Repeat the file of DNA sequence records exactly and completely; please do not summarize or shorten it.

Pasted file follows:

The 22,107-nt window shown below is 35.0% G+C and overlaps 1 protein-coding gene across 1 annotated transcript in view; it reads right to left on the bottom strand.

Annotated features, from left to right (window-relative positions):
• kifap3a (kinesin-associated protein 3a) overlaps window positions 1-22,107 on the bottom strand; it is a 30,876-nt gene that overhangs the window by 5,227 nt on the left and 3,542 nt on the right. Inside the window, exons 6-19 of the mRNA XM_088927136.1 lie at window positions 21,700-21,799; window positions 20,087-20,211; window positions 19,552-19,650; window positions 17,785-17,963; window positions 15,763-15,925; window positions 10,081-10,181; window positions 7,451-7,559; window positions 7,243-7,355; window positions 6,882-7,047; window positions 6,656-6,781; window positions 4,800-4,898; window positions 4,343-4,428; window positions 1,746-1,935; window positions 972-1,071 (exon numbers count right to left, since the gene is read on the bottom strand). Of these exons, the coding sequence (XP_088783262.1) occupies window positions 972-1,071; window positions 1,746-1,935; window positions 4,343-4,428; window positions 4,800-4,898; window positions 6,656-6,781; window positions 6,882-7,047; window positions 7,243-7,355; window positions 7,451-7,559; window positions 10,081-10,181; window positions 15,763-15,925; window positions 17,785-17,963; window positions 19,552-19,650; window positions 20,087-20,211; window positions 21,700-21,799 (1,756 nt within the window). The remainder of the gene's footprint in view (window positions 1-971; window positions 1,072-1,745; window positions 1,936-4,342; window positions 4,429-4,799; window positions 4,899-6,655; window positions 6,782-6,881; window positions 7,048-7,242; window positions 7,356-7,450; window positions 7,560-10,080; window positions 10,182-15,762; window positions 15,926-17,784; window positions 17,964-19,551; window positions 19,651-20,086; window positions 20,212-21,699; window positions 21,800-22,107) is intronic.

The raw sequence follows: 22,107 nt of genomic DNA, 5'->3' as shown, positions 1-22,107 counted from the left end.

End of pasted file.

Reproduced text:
The 22,107-nt window shown below is 35.0% G+C and overlaps 1 protein-coding gene across 1 annotated transcript in view; it reads right to left on the bottom strand.

Annotated features, from left to right (window-relative positions):
• kifap3a (kinesin-associated protein 3a) overlaps window positions 1-22,107 on the bottom strand; it is a 30,876-nt gene that overhangs the window by 5,227 nt on the left and 3,542 nt on the right. Inside the window, exons 6-19 of the mRNA XM_088927136.1 lie at window positions 21,700-21,799; window positions 20,087-20,211; window positions 19,552-19,650; window positions 17,785-17,963; window positions 15,763-15,925; window positions 10,081-10,181; window positions 7,451-7,559; window positions 7,243-7,355; window positions 6,882-7,047; window positions 6,656-6,781; window positions 4,800-4,898; window positions 4,343-4,428; window positions 1,746-1,935; window positions 972-1,071 (exon numbers count right to left, since the gene is read on the bottom strand). Of these exons, the coding sequence (XP_088783262.1) occupies window positions 972-1,071; window positions 1,746-1,935; window positions 4,343-4,428; window positions 4,800-4,898; window positions 6,656-6,781; window positions 6,882-7,047; window positions 7,243-7,355; window positions 7,451-7,559; window positions 10,081-10,181; window positions 15,763-15,925; window positions 17,785-17,963; window positions 19,552-19,650; window positions 20,087-20,211; window positions 21,700-21,799 (1,756 nt within the window). The remainder of the gene's footprint in view (window positions 1-971; window positions 1,072-1,745; window positions 1,936-4,342; window positions 4,429-4,799; window positions 4,899-6,655; window positions 6,782-6,881; window positions 7,048-7,242; window positions 7,356-7,450; window positions 7,560-10,080; window positions 10,182-15,762; window positions 15,926-17,784; window positions 17,964-19,551; window positions 19,651-20,086; window positions 20,212-21,699; window positions 21,800-22,107) is intronic.

The raw sequence follows: 22,107 nt of genomic DNA, 5'->3' as shown, positions 1-22,107 counted from the left end.